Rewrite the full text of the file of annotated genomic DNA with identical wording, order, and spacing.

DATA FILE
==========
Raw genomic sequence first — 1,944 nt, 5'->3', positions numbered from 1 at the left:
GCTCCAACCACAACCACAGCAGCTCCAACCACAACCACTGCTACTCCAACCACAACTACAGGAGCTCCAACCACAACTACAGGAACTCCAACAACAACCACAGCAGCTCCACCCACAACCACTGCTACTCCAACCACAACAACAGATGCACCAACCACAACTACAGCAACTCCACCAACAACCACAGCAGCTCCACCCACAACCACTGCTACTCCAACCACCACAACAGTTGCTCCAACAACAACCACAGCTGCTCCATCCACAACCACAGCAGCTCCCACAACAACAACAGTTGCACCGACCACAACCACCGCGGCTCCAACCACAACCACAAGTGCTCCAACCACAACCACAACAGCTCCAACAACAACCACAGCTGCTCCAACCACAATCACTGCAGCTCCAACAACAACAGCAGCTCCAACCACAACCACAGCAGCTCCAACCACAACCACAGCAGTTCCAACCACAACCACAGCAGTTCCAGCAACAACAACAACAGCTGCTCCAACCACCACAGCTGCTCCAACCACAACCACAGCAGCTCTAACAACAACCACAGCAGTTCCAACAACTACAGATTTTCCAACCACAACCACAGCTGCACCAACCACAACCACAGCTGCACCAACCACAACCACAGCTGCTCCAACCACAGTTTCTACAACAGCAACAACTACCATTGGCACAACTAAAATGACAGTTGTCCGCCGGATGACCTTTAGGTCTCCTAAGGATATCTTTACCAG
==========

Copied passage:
Raw genomic sequence first — 1,944 nt, 5'->3', positions numbered from 1 at the left:
GCTCCAACCACAACCACAGCAGCTCCAACCACAACCACTGCTACTCCAACCACAACTACAGGAGCTCCAACCACAACTACAGGAACTCCAACAACAACCACAGCAGCTCCACCCACAACCACTGCTACTCCAACCACAACAACAGATGCACCAACCACAACTACAGCAACTCCACCAACAACCACAGCAGCTCCACCCACAACCACTGCTACTCCAACCACCACAACAGTTGCTCCAACAACAACCACAGCTGCTCCATCCACAACCACAGCAGCTCCCACAACAACAACAGTTGCACCGACCACAACCACCGCGGCTCCAACCACAACCACAAGTGCTCCAACCACAACCACAACAGCTCCAACAACAACCACAGCTGCTCCAACCACAATCACTGCAGCTCCAACAACAACAGCAGCTCCAACCACAACCACAGCAGCTCCAACCACAACCACAGCAGTTCCAACCACAACCACAGCAGTTCCAGCAACAACAACAACAGCTGCTCCAACCACCACAGCTGCTCCAACCACAACCACAGCAGCTCTAACAACAACCACAGCAGTTCCAACAACTACAGATTTTCCAACCACAACCACAGCTGCACCAACCACAACCACAGCTGCACCAACCACAACCACAGCTGCTCCAACCACAGTTTCTACAACAGCAACAACTACCATTGGCACAACTAAAATGACAGTTGTCCGCCGGATGACCTTTAGGTCTCCTAAGGATATCTTTACCAG